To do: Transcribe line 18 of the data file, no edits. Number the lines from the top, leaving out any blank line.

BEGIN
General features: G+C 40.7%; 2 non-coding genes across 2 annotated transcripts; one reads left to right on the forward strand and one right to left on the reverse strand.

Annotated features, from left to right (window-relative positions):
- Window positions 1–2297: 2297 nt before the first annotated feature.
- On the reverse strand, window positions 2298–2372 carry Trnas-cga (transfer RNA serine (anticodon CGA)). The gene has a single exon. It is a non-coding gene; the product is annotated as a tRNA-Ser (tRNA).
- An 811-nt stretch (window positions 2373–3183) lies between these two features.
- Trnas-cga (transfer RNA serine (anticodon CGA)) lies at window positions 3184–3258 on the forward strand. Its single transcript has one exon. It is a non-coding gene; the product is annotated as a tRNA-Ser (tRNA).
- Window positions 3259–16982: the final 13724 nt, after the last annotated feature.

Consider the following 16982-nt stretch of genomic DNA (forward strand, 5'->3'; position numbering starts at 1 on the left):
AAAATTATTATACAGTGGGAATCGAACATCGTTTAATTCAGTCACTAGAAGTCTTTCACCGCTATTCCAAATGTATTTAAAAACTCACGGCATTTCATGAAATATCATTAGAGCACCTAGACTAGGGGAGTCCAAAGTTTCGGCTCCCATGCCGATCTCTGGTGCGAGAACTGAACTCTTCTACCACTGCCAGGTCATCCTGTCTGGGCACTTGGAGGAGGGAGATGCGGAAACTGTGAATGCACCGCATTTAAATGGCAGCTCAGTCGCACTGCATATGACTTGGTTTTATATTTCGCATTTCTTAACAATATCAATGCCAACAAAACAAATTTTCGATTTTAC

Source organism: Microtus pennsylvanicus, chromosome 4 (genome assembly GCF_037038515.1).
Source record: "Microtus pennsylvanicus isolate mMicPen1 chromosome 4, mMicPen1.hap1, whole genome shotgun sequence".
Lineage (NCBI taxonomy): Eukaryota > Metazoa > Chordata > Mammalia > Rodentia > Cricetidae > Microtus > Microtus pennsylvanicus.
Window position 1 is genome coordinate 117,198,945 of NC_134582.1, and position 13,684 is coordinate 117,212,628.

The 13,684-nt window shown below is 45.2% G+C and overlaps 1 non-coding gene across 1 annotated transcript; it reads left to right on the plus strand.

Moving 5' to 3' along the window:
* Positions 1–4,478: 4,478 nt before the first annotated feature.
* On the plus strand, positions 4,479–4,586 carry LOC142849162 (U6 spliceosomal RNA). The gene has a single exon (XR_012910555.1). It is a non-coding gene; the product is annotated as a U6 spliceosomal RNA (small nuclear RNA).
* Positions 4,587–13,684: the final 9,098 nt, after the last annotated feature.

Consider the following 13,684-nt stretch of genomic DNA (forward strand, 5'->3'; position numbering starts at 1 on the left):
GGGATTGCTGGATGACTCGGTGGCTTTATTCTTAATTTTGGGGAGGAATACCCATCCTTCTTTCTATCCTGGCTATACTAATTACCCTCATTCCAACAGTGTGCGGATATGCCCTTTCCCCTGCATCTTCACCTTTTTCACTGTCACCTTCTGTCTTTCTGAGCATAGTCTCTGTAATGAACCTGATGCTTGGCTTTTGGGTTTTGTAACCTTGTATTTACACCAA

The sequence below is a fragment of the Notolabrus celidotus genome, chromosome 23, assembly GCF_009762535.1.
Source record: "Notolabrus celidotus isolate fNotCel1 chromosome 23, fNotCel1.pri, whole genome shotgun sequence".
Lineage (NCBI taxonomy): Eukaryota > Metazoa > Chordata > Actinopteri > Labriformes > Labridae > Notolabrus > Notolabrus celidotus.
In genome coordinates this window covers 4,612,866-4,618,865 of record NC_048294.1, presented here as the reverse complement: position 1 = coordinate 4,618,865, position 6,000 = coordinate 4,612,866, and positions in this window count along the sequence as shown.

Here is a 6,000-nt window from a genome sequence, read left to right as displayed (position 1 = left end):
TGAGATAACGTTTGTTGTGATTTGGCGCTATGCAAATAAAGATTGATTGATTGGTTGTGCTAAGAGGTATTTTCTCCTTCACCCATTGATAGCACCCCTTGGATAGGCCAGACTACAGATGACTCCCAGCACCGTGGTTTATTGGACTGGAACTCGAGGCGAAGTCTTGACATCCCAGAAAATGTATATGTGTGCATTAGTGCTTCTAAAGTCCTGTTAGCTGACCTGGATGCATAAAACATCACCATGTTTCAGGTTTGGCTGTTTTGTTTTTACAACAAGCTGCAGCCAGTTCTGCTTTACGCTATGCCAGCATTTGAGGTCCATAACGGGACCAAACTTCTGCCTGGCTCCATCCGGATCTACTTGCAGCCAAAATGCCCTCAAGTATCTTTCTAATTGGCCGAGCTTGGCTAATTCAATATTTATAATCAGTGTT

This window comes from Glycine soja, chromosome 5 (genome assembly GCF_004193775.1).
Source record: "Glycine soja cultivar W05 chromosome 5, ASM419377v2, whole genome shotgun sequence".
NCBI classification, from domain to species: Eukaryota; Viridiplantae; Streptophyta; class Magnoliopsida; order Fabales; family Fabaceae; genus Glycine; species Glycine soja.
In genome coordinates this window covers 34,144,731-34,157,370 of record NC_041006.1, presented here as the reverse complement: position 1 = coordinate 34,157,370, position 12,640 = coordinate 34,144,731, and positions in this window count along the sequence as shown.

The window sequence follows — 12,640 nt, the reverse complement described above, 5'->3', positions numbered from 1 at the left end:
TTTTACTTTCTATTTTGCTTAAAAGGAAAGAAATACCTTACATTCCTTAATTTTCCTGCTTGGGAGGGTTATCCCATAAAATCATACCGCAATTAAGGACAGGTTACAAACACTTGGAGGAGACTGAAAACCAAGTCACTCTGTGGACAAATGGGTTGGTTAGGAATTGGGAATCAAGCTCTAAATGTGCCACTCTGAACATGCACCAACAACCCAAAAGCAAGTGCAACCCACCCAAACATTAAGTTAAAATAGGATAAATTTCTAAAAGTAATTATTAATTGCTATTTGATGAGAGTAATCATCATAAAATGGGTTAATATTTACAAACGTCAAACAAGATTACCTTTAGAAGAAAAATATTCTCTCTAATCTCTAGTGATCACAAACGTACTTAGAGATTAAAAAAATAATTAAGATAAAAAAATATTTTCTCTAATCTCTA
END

* Positions 4,587–13,684: the final 9,098 nt, after the last annotated feature.